Senate Passes Strict Penalty For Drug Dealing

Feb 15, 2017
Kentucky.com

 The Kentucky Senate has voted to make all trafficking in heroin or Fentanyl Class C felonies, a measure designed to help reduce overdose deaths.


Kentucky.com

The current heroin abuse problem in Kentucky is causing lawmakers on the House Education Committee to look for new ways to prevent sometimes deadly consequences of opioid use.


Cheri Lawson

Northern Kentucky University is moving forward with the sale of its public radio stations.   

The school’s board of regents voted Tuesday to authorize negotiations with buyers for two of its three non-commercial frequencies.

The university’s board gave its approval for the sale of station WNKU in Highland Heights for $1.9 million to the Bible Broadcasting Corporation. 

An NKU station near Portsmouth, Ohio will be sold to another religious broadcaster.

Marisa Hempel

Kentucky’s universities are facing performance-based funding, likely to be mandated by the General Assembly and the governor. Meanwhile Eastern Kentucky University continues planning for tighter budgets while continuing to revitalize the campus in Richmond.

Gov. Matt Bevin has thrown his support behind a far-reaching criminal justice bill intended to keep those charged with crimes from reoffending after they’re released from prison.

“A job is one of the best ways for a person to not fall back into recidivism, a chance for them to be able to rebuild their lives” Bevin said during a press conference on Tuesday.

The bill is the product of a 23-member panel appointed by Bevin over the summer to recommend a “smarter, compassionate, evidence-based approach to criminal justice in Kentucky.”

A bill that would give hate crime protections to police officers and emergency responders has passed the Kentucky House of Representatives.

The vote on the so-called “blue lives matter” bill Monday evening sparked a lengthy debate and drew protesters to the House gallery. At one point activists shouted down the proceedings and marched out, escorted by state police.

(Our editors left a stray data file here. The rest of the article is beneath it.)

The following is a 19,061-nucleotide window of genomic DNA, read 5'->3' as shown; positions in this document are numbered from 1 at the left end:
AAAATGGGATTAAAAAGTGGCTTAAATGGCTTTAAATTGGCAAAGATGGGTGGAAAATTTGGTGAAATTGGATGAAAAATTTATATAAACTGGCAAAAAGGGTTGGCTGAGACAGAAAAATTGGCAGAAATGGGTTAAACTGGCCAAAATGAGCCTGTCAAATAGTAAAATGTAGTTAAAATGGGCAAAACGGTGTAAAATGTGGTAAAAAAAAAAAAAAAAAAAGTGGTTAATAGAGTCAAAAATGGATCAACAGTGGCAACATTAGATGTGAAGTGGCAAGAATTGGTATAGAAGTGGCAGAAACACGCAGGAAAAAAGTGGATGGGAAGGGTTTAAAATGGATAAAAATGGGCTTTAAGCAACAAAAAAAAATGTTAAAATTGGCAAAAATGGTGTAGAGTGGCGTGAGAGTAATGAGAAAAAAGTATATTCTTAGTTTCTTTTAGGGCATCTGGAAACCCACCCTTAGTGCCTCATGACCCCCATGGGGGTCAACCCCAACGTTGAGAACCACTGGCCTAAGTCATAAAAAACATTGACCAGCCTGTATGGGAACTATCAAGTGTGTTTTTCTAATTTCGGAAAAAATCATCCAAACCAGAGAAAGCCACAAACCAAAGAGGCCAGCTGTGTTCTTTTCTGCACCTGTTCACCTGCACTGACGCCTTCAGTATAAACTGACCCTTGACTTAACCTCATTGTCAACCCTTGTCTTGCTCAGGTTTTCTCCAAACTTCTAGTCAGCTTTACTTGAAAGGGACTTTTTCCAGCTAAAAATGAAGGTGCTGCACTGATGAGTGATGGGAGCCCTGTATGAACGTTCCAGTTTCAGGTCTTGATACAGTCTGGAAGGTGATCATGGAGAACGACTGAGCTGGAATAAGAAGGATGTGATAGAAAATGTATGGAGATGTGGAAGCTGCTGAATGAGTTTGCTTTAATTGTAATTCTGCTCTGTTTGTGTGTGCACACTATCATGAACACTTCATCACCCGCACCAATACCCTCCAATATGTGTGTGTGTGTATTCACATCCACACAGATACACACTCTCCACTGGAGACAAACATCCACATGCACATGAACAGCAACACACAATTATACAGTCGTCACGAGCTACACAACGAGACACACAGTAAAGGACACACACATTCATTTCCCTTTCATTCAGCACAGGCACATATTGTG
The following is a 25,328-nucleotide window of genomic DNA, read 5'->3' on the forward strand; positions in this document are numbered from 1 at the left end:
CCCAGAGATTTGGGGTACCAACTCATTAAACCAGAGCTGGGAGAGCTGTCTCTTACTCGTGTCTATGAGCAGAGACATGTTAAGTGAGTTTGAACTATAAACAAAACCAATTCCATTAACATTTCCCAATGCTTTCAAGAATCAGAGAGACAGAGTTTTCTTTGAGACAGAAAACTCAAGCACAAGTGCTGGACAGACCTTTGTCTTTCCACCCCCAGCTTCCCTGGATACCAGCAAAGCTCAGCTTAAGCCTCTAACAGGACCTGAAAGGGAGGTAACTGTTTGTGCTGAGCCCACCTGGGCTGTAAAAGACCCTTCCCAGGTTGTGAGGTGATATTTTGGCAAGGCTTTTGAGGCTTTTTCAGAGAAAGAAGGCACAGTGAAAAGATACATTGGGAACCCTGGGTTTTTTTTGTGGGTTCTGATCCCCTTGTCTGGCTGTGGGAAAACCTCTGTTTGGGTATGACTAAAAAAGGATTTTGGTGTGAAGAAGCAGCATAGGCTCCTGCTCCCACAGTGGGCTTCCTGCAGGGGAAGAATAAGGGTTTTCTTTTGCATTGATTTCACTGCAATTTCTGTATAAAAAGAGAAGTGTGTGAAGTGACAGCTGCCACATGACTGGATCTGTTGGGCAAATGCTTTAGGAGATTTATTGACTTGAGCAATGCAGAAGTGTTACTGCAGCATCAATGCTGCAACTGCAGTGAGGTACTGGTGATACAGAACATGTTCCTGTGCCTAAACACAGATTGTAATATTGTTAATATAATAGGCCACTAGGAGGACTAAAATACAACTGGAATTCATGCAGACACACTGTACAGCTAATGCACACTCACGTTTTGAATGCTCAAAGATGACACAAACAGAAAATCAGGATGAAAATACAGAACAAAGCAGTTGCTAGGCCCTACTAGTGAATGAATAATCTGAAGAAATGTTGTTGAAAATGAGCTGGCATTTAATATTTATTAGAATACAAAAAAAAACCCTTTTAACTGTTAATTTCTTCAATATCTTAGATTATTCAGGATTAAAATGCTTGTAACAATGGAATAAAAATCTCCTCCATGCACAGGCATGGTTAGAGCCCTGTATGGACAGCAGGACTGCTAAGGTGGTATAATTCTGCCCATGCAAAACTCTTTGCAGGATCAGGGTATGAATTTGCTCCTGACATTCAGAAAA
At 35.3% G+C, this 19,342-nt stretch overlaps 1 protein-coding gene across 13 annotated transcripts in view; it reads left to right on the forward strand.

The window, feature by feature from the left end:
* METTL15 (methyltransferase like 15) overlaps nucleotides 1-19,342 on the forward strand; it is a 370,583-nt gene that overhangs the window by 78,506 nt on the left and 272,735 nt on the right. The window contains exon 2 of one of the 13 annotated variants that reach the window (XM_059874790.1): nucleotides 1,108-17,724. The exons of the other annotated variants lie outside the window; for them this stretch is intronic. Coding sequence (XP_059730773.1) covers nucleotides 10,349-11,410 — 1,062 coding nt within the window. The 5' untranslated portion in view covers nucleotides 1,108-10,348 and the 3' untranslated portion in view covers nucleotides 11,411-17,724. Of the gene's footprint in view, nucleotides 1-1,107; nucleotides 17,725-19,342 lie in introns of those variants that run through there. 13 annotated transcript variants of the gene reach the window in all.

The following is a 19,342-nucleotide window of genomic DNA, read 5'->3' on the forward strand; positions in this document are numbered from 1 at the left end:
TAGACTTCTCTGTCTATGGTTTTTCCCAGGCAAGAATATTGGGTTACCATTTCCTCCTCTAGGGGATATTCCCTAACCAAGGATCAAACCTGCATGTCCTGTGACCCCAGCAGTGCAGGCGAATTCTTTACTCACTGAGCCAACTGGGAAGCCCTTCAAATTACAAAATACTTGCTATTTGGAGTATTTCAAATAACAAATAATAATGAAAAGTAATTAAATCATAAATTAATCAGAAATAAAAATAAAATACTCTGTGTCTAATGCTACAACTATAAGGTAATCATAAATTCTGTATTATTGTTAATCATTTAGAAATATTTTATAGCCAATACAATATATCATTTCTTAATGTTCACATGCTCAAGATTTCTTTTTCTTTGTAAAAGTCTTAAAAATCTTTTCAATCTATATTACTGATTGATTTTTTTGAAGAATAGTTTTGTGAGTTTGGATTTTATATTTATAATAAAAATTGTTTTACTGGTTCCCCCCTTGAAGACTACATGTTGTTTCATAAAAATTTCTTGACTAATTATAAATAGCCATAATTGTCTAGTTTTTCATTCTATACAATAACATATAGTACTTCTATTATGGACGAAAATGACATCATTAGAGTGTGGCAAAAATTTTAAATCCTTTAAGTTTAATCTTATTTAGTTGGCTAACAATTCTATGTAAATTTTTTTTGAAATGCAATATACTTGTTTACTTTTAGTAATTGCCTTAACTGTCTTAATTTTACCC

Chanelle Helm, with Louisville’s Black Lives Matter chapter, called the legislation a racist act of white Republican representatives in the legislature.

Ky.gov

The Kentucky General Assembly is looking at ways to improve foster care and adoption, although the real push for reforms is likely a year away.

Gov. Matt Bevin is calling for change when it comes to state adoptions and foster care.  He raised the issue during his State of the Commonwealth address last week.


Stu Johnson/WEKU

Dozens of Kentucky college students rallied for nearly two hours in Frankfort Monday to show their concerns about tuition and student debt  

Student leaders and a number of state office-holders drew repeated cheers in the capitol rotunda.

EDITOR'S NOTE: We apologize for the misspelling and mispronunciation of Bruce Horseman's name. Copy below has been corrected - JH

KET Premieres a new documentary tonight focusing on the opioid epidemic and dives deep into treatment options across the commonwealth.

Opioids – including heroin and prescription opioids such as oxycodone and hydrocodone – killed more than 33,000 people in 2015, more than any year on record, according to the Centers for Disease Control and Prevention. Deaths due to opioid overdoses claim the lives of 91 Americans every day.

An employee of a western Kentucky mine has been indicted by a federal grand jury for falsifying safety records and lying to inspectors. 

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Eastern Standard

WEKU's weekly public affairs program discussing topics and concerns of Central and Southeastern Ky. Call 800-621-8890. Email: wekueasternstandard@gmail.com Tweet @wekuest

Ohio Valley ReSource

Becca Schimmel/Ohio Valley ReSource

The Ohio Valley region once helped give rise to the labor movement. Now it’s shifting toward what’s known as right-to-work law. West Virginia and Kentucky have passed right-to-work laws and Ohio is considering a similar bill.

Mary Meehan/Ohio Valley ReSource

Dona Wells walked through what’s left of the EMW Women’s Clinic in Lexington, Kentucky. Boxes fill what use to be offices. Sterilized medical supplies are in disarray. A light flickers on and off in the back hallway. She doesn’t see a point in fixing it. At 75, she still runs 25 miles a week, but Wells is tired.

“I was going to retire anyway, probably this year,” she said. But I wanted to do it on my terms, not Gov. Bevin’s terms.”

 

Alexandra Kanik | Ohio Valley ReSource

She asked to not be identified. And it’s understandable given the stigma attached to addiction. For this story, we’ll call her “Mary.”

 

Mary lives in eastern Kentucky and has struggled with an addiction that began with painkillers and progressed to heroin.

“As soon as I opened my eyes, I had to get it,” Mary said. “And even when I did get it, then I had to think of the next way that I was going to get.”

Mary was using when she learned she was pregnant with her first child. She sought treatment but the disease had a tight grip on her.

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